But Bainbridge couldn’t take advantage of the situation, as the wet, soggy football slipped away on the center-quarterback exchange on fourth down.

The Irish began a time-consuming, 14-play drive punctuated by two holding penalties that eventually resulted in a punt.

Linebacker Chad Wagoner may have saved a touchdown on one play by taking Dixon down from behind on a well-conceived sweep that had lots of blocking out front.

The Spartans responded with their one good drive of the game. Taking over on their own 23, they picked up three first downs, the final one coming on Clayton Hallum’s key fourth down 10-yard completion to Spencer Evans at the O’Dea 40.

Three plays later, on fourth and 12, Hallum broke away from one tackler, then as he was being hit by another found Kenny Walker open in the middle at about the 15 and the wingback took the ball in for the touchdown with 9:07 remaining. Matt Wauters’ extra point was good and suddenly the Spartans could smell the win.

But Young returned the kickoff 30 yards and the Irish ran several minutes off the clock before punting.

Taking over on the 20 with just over four minutes remaining, the Spartans went nowhere and punted, even though time was decidedly against them. But it turned out to be the right call as the Irish didn’t drop anyone back and the ball rolled dead on the O’Dea 38. Dixon promptly fumbled a pitchout – the fourth time he put the ball on the ground – and the Spartans recovered at the 34.

But on second and eleven, Hallum’s pass appeared to slip out of his hand and sailed well beyond Picha – wide open at the 20 – to Dixon. He bobbled the ball momentarily before holding on to end the Spartan threat and the Irish ran out the clock.

“There was some sadness, because we were so close,” said Grimm. “But I made sure that the kids knew what they had done. It’s okay to feel bad, but think about what we accomplished. We were so close. They kept in it, even when they could have been stormed under in the beginning.

“I think we made a statement,” he added. “We’re going to be in this league for a while, and we let them know that you need to be ready to play Bainbridge Island.”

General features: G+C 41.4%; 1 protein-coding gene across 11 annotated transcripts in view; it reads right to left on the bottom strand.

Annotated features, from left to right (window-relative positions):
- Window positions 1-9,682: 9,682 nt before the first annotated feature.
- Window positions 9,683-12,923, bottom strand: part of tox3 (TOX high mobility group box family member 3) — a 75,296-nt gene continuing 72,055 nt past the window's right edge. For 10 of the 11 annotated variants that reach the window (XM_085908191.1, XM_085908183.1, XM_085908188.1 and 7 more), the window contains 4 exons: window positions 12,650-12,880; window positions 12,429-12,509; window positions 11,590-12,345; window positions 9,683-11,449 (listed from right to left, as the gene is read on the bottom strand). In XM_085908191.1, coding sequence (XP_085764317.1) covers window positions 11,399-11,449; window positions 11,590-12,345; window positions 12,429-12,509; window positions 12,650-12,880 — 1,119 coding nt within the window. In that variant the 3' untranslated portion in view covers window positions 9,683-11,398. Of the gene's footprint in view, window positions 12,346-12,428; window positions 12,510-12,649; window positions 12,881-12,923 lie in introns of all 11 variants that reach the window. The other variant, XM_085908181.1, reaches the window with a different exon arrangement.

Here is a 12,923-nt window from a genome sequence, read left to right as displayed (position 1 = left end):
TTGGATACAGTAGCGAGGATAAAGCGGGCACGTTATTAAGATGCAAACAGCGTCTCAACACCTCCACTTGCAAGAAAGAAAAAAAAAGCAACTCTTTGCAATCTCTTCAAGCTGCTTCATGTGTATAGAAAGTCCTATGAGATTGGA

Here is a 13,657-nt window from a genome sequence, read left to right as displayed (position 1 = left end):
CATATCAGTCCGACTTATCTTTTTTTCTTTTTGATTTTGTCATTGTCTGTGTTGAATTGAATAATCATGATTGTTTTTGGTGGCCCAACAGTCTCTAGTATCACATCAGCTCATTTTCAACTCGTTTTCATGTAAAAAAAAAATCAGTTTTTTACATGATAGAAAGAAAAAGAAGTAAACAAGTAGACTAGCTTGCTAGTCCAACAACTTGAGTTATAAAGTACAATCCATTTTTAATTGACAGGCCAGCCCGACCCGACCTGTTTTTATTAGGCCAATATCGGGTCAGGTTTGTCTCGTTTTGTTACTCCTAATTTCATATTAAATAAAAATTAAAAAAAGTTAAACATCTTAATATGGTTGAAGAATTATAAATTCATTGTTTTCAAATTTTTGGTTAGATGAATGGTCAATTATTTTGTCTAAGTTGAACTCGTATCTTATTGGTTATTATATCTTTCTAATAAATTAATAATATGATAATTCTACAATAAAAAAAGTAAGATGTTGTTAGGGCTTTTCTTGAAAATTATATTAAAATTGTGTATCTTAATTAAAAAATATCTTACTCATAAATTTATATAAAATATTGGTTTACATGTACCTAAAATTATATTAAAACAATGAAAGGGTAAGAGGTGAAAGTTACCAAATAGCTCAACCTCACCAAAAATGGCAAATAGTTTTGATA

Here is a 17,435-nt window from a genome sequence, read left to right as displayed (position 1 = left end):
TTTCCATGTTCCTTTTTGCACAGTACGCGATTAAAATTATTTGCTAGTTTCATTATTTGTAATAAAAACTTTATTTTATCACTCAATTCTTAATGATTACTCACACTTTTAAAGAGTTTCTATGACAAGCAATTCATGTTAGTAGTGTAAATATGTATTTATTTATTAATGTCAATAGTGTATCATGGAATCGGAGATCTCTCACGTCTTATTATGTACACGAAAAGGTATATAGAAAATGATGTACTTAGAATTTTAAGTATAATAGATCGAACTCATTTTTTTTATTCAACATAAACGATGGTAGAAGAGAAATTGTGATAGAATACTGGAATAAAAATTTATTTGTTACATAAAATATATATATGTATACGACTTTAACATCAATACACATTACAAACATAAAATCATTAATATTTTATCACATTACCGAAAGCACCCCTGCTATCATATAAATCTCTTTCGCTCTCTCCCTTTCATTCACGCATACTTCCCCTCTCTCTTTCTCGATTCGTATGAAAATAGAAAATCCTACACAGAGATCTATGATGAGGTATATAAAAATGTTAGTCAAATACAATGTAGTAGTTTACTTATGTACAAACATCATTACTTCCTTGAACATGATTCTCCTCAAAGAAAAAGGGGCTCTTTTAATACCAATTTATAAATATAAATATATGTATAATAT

“Now it’s on to West Seattle,” said Wagoner. “They better be afraid.”

Seattle Prep JVs 12, Bainbridge JVs 9 – The visiting Panthers scored with about three minutes left to secure the win. They broke on top in the first quarter 6-0, then Bainbridge scored a safety in the second quarter. The Spartans took a 9-7 lead in the third quarter on Joey Picha’s one-yard quarterback sneak and Matt Wauters’ extra point, but couldn’t hold the lead as their season record dipped to 4-2, snapping a five-game winning streak following the season-opening 41-7 loss to O’Dea.

“We came back after that and got stronger every game,” said coach Mike Roe. “Even against Prep we outgained them, but kept goofing up offensively - fumbles, interception, penalties.

“Overall, this was a pretty good group. They played well as a team.”

Bainbridge frosh 20, Roosevelt frosh 13 – The Spartans concluded their season with a win over 4A Roosevelt last Wednesday at Seattle’s Memorial Stadium.

Led by Billy Thomas, a lineman turned quarterback in just his fourth day in his new position, the Spartans ran for over 200 yards. Angelo Ritualo was the leading rusher with 108 yards on 11 carries and one touchdown.

Zach Smith scored on an 80 yard run early in the first quarter. Adam Heinbach scored a touchdown after James Tjemsland recovered a fumble on the Roosevelt 3.

Coach Sean Eaton singled out the linemen as a key factor in the team’s 5-2 record. The group included Thomas, Francis Toglia, Heinbach, Thomas Curran, David Wesolowski, Nathan Whitmore, Chris Hurran, Austin Hinderer, Tjemsland, Kirk Nordby, Brian Hannon and Lucas Clark.